- The Washington Times - Monday, May 1, 2006

ST. LOUIS — There’s no way to sugarcoat this: The Washington Nationals just completed a horrendous month of baseball.

An ugly 9-2 loss to the St. Louis Cardinals yesterday was the final touch on an unsightly April, a month in which the Nationals went 8-17 and fell 8 games behind the division-leading New York Mets.

“It’s not been fun,” second baseman Jose Vidro said. “I can tell you that right now.”

The Nationals have won only two of eight series this season. Yesterday’s loss was their seventh in eight games, and even the simple task of reaching the .500 mark seems beyond their reach at the moment.

“It’s not going to be done overnight,” manager Frank Robinson said. “It’s not going to be done in a week. … You can’t do it all at one time.”

No, but the way things are going, the Nationals seem to be digging themselves a deeper hole every day. Take yesterday’s game. The Nationals took an early 2-1 lead on a home run by Ryan Zimmerman and an impressive start by right-hander Zach Day.

But then it unraveled, in sudden and demoralizing fashion. Day (1-3), making his first start for the Nationals since he was traded to Colorado last July, got into trouble in the fifth, walking No. 8 hitter Aaron Miles and allowing a two-out, infield single to David Eckstein.

Eckstein narrowly beat shortstop Royce Clayton’s throw to first, and that perhaps altered the rest of the afternoon. John Rodriguez followed with an RBI single to tie the game, and after slugger Albert Pujols drew the second of his four walks, Jim Edmonds delivered a two-out, two-run single up the middle.

That ended Day’s afternoon, which actually was more encouraging than discouraging.

“Health-wise, I feel good,” said the right-hander, who complained of shoulder problems after being released by the Rockies. “I made some good quality pitches, and for the most part stayed ahead of hitters.”

Said Robinson: “I like what I saw out there today.”

On the surface, the disappointing fifth inning shouldn’t have doomed the Nationals to defeat. They trailed only 4-2, but as Vidro put it: “The other teams scores some runs, and for us, that seems like the end of the world.”

Sure enough, Washington managed just one more hit the rest of the game against Cardinals starter Jeff Suppan (2-2) and a pair of relievers.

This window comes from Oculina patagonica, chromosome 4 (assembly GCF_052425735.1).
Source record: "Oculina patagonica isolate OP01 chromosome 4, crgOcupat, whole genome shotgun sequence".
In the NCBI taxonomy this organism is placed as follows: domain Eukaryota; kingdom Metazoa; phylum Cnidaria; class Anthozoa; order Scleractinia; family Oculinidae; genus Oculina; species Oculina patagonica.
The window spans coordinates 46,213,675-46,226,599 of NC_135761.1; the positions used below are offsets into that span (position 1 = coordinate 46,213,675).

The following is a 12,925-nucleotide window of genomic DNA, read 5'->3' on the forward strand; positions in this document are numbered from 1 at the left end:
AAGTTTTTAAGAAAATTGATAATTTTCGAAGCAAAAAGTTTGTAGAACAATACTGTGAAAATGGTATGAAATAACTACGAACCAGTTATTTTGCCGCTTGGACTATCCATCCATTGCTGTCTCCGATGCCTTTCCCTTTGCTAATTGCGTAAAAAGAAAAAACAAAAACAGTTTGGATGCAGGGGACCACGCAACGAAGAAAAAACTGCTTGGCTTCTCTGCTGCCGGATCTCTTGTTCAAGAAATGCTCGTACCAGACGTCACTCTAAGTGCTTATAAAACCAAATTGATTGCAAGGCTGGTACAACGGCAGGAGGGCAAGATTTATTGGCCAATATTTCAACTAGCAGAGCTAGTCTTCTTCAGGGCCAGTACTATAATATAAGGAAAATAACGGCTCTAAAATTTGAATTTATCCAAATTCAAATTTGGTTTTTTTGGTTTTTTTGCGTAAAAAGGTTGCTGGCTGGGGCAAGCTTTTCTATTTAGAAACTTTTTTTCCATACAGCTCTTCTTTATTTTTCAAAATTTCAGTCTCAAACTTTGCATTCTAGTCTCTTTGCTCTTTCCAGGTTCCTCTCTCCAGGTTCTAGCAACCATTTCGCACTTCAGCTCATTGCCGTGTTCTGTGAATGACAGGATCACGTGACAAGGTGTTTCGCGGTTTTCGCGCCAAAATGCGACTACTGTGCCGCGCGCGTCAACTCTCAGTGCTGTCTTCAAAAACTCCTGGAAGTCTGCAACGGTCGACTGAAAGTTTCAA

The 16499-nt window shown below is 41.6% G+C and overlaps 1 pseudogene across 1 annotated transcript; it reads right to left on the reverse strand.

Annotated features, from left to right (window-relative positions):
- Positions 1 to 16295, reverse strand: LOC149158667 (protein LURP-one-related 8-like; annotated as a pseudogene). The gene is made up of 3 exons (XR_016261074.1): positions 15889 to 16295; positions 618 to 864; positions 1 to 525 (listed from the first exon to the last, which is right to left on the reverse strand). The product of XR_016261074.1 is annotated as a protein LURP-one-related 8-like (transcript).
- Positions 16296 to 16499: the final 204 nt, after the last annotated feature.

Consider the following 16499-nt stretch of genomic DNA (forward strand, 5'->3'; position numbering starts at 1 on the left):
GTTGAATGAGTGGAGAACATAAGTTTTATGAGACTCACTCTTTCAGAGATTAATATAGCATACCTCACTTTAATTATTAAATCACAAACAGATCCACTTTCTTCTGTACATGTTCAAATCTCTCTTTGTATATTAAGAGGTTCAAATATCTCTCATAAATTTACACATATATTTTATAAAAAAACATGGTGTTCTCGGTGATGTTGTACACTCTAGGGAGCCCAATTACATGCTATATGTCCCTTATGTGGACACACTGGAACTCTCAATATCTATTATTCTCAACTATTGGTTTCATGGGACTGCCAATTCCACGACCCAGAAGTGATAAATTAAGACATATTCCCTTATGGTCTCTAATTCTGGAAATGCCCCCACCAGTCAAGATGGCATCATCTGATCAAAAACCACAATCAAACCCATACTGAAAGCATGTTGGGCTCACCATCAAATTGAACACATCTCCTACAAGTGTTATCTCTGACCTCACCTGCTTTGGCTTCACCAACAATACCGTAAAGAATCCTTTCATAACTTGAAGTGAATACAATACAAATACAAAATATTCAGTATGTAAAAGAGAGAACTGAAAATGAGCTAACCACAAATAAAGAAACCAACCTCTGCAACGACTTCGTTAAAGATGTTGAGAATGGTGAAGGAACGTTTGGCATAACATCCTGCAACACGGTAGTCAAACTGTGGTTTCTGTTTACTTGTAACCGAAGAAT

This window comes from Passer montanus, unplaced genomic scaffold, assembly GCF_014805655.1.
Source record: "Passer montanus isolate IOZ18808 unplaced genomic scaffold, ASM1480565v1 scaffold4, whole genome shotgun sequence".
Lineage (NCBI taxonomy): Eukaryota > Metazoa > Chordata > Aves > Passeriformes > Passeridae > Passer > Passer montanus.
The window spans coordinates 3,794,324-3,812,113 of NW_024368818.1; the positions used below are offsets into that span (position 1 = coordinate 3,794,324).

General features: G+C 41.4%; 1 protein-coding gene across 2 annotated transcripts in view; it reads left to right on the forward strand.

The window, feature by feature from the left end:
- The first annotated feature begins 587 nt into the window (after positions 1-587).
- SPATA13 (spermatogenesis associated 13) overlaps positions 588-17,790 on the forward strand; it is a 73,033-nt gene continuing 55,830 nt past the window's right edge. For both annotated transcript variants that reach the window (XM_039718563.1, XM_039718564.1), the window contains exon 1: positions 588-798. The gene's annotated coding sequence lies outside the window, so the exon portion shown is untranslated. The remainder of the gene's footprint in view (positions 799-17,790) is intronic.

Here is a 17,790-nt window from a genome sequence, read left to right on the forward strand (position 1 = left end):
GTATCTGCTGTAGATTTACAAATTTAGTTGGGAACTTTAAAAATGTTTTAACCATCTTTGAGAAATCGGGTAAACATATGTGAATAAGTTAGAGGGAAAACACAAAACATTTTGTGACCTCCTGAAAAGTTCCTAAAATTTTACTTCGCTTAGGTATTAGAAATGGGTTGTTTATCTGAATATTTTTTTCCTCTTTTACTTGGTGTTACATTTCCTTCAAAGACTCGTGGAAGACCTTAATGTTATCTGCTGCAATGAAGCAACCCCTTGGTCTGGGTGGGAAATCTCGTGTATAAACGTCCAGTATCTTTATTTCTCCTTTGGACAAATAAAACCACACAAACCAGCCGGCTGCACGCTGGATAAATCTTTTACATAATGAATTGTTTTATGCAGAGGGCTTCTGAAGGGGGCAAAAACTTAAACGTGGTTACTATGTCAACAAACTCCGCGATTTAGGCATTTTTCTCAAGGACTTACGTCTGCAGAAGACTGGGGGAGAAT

The bullpen, meanwhile, imploded again. Jason Bergmann gave up two runs in the sixth, aided by lefty Joey Eischen, who gave up the single that drove in both runs and then uncorked a wild pitch while trying to intentionally walk Pujols.

In the eighth, Felix Rodriguez gave up three runs on three hits and two walks.

“That’s a real problem,” Robinson said of his struggling bullpen, which gave up 10 runs in 10 innings in this series. “It gets you kind of back on your heels.”

Kind of like the entire Washington club right now: nine games under .500 on May 1 and heading to New York for a two-game series with the first-place Mets.

“I don’t think you can really focus too much on the immediate, because it seems impossible,” Clayton said. “But think about it: We’ve got five more months. A couple of games over .500 [each month], just playing like that puts us right where you need to be.”

“There’s not a heck of a lot we can do to change the lineup, other than the people we have here getting the big hits for us that aren’t doing it right now,” Robinson said. “We’re just not doing the job we have to do day in and day out. We play one decent ballgame, and then the next day it looks like we don’t even know what the game’s about.”

Vidro talked yesterday about needing “a spark” to get the club going. Clayton said that could come in any variety of forms, a well-pitched ballgame, a clutch hit from someone, a great defensive play by someone else.

“The changes need to be made by us,” Vidro said. “We’re the ones that are not performing the way we should be performing out there.”

So as they packed their bags last night and left for what figured to be a quiet flight to New York, the Nationals might have been doing some soul-searching. Each player might have been thinking to himself: “What can I do to help this team get back on track?”

The manager, meanwhile, searched for reasons remain optimistic. And he does remain optimistic, despite an April he surely would like to forget.

“I still can see the light at the end of the tunnel,” Robinson said.

Got a question about the Nats? Mark Zuckerman has the answers. To submit a question, go to the Sports Page.



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